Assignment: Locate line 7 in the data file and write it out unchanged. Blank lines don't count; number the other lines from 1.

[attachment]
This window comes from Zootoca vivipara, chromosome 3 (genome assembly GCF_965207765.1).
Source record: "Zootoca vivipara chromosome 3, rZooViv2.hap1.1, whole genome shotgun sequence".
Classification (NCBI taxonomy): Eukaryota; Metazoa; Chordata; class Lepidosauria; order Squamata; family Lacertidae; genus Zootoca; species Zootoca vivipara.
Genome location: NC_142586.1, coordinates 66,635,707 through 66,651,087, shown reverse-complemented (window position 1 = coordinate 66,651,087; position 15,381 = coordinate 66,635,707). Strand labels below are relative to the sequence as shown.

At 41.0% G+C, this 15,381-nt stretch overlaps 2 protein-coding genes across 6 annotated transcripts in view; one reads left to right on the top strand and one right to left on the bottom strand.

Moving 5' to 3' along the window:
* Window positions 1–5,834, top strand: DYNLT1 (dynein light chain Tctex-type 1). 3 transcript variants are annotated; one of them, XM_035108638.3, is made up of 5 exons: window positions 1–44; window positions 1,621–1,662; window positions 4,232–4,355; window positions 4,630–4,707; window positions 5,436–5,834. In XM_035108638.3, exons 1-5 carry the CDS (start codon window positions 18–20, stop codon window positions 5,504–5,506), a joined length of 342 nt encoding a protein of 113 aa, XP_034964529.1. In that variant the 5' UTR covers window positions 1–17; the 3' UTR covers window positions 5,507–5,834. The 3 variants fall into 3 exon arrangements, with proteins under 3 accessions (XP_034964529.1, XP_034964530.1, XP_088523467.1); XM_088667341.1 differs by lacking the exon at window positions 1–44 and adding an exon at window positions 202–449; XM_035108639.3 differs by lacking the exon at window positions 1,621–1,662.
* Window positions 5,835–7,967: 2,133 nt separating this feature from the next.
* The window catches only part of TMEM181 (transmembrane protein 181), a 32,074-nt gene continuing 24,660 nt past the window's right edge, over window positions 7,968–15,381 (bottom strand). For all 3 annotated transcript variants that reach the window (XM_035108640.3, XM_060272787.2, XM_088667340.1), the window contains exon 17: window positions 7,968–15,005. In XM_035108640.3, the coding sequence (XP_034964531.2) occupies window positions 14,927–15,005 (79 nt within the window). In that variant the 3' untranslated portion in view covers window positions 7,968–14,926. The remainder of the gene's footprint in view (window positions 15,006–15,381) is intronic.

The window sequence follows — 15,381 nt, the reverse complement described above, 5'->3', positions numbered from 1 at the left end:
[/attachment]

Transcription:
* Window positions 1–5,834, top strand: DYNLT1 (dynein light chain Tctex-type 1). 3 transcript variants are annotated; one of them, XM_035108638.3, is made up of 5 exons: window positions 1–44; window positions 1,621–1,662; window positions 4,232–4,355; window positions 4,630–4,707; window positions 5,436–5,834. In XM_035108638.3, exons 1-5 carry the CDS (start codon window positions 18–20, stop codon window positions 5,504–5,506), a joined length of 342 nt encoding a protein of 113 aa, XP_034964529.1. In that variant the 5' UTR covers window positions 1–17; the 3' UTR covers window positions 5,507–5,834. The 3 variants fall into 3 exon arrangements, with proteins under 3 accessions (XP_034964529.1, XP_034964530.1, XP_088523467.1); XM_088667341.1 differs by lacking the exon at window positions 1–44 and adding an exon at window positions 202–449; XM_035108639.3 differs by lacking the exon at window positions 1,621–1,662.